“Electric Fever”: Streetlights Come to Eureka
Humboldt County has its fair share of mills burning down due to equipment malfunctions and oil lamps breaking, which would catch the rampant sawdust, oil, and other materials present in the mill on fire. In Humboldt County at this time, the lumber companies were the ones with enough money and more than adequate reason to invest in the infrastructure for bringing electricity to town- the electric light would hopefully reduce the likelihood of a mill burning down, having to be rebuilt, and the loss of productivity while the mill was being reconstructed.
We’ll Leave a Light on For You: Electricity in the Homes of Eureka Residents
Expanding the Reach of Electricity: A Tale of Two Electrical Companies
The power line connecting Eureka and the power plant went over some of the most rugged, hilly, and difficult to traverse land in this part of California due to not only the terrain but the heavily forested nature of the land. “To give you an idea of the ruggedness of the terrain,” William H. Wonderly in a Humboldt Historian Article from 1985 titled “1885-1985 Notable Anniversaries” states “the total rise and fall measured vertically, not including minor gulches, was 44,900 feet (eight and one half miles), equivalent to a climb from sea level to the top of the highest peaks in the Andes and back again.”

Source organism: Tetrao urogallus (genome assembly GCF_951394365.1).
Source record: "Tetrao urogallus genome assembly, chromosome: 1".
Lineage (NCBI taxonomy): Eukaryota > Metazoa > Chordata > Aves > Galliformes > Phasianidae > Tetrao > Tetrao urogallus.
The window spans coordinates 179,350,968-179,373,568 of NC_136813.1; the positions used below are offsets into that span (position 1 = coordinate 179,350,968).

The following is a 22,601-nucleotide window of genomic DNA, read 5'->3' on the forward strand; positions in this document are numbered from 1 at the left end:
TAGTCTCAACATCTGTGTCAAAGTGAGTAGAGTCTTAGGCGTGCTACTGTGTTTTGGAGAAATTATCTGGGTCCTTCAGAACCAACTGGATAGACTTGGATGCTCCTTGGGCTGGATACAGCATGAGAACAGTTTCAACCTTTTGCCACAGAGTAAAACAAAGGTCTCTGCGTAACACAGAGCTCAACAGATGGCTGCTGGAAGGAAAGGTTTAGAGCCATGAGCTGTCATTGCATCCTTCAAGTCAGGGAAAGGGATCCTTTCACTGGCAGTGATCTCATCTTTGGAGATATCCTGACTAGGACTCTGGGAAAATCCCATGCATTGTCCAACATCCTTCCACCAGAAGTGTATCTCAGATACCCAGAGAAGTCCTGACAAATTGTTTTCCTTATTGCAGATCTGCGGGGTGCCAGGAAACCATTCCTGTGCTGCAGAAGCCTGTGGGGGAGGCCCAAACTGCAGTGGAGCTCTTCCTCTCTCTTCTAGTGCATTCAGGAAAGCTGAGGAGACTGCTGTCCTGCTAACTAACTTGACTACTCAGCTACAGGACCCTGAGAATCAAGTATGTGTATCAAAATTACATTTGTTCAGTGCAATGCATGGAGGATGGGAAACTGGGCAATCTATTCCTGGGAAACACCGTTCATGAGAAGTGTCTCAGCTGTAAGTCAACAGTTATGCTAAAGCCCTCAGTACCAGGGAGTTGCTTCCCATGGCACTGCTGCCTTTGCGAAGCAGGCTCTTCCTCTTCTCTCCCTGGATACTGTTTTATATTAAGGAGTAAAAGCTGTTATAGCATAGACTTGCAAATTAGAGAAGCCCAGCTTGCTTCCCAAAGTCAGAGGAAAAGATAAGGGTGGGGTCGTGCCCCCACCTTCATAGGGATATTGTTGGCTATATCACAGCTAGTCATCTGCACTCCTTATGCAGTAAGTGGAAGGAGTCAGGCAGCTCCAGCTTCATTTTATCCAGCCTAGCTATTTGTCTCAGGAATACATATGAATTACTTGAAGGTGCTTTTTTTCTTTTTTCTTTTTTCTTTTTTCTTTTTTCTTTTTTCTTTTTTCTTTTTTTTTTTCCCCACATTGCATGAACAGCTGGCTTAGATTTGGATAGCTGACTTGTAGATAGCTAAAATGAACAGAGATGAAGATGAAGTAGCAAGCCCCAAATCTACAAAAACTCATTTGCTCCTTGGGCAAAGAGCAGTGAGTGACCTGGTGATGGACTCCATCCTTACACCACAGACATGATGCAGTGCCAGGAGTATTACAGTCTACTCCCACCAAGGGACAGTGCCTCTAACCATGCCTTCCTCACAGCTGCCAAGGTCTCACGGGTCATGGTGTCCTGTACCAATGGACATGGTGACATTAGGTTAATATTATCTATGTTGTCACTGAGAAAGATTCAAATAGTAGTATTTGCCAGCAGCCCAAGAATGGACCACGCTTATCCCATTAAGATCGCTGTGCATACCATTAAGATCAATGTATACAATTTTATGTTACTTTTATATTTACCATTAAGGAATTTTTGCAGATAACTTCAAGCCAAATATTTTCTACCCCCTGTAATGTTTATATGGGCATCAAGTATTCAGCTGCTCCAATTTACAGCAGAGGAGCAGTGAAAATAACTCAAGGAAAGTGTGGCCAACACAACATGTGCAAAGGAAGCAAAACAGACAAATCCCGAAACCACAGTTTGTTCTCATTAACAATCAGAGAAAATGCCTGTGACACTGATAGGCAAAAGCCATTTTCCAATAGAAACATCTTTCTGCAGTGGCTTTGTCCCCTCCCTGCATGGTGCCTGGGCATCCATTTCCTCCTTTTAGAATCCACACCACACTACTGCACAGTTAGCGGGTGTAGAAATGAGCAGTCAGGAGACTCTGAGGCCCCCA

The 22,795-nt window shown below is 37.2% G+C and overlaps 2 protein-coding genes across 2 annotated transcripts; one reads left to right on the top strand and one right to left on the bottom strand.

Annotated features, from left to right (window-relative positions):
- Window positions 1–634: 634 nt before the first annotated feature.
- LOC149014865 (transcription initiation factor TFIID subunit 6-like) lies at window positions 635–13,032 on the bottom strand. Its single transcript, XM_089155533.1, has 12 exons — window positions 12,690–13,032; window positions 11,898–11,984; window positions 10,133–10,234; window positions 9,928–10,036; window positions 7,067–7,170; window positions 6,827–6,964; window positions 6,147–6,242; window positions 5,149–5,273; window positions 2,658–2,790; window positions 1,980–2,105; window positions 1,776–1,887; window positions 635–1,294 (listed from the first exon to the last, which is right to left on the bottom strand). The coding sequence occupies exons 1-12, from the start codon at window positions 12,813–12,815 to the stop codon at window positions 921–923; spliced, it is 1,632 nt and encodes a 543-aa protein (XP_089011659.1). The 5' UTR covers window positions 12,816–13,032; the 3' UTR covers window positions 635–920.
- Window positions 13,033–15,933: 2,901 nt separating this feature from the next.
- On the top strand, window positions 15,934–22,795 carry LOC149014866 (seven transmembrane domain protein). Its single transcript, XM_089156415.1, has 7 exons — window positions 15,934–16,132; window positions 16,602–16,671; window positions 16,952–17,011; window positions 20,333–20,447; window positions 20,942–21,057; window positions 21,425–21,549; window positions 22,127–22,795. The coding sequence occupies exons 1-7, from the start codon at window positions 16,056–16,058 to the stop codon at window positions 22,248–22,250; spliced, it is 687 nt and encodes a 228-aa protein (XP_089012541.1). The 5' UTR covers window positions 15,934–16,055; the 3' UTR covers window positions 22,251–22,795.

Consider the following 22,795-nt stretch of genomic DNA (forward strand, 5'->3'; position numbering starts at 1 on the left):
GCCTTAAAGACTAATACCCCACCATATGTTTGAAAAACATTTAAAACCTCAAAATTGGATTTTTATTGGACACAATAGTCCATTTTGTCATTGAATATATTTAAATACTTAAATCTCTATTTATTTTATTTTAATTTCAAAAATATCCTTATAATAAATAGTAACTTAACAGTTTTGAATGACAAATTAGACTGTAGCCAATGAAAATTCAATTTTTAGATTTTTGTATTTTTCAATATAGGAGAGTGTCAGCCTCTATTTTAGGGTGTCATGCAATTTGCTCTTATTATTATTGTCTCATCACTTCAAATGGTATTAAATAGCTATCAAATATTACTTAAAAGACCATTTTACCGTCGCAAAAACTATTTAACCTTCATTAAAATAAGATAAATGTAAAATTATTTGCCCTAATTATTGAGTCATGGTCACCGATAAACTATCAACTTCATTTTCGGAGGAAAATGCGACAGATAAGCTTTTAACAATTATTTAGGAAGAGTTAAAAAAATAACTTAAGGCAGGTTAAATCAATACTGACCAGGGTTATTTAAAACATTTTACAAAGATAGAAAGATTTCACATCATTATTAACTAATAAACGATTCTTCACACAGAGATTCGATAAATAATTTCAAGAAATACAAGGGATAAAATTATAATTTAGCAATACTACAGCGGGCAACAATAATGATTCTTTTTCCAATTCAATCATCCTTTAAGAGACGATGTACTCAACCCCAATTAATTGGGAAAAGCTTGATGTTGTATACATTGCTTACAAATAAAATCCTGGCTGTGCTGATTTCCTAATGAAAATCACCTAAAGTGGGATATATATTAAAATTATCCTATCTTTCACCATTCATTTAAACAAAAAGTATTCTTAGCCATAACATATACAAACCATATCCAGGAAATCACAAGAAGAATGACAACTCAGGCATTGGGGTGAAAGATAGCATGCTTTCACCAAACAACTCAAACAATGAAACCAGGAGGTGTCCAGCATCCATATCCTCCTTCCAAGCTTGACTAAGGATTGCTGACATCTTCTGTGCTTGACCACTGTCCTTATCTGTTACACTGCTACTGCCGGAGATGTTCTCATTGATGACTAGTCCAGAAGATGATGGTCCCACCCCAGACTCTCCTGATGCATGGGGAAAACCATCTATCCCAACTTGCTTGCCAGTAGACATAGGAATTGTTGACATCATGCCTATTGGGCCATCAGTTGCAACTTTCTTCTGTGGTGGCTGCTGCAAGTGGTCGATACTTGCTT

Powering the Shipyards
In 1917, Bonds and Mortgages magazine from Chicago, Illinois, mentions that “The Eureka, California division of the Western States Gas & Electric Company [which was later purchased by what became Pacific Gas and Electric] has completed laying its 11,000 volt cable across Humboldt Bay to supply electricity to shipyards and other industries in that district. The shipyards are exceptionally active not, and eight keels for new boats have recently been laid. Two new bank buildings are being erected in Eureka”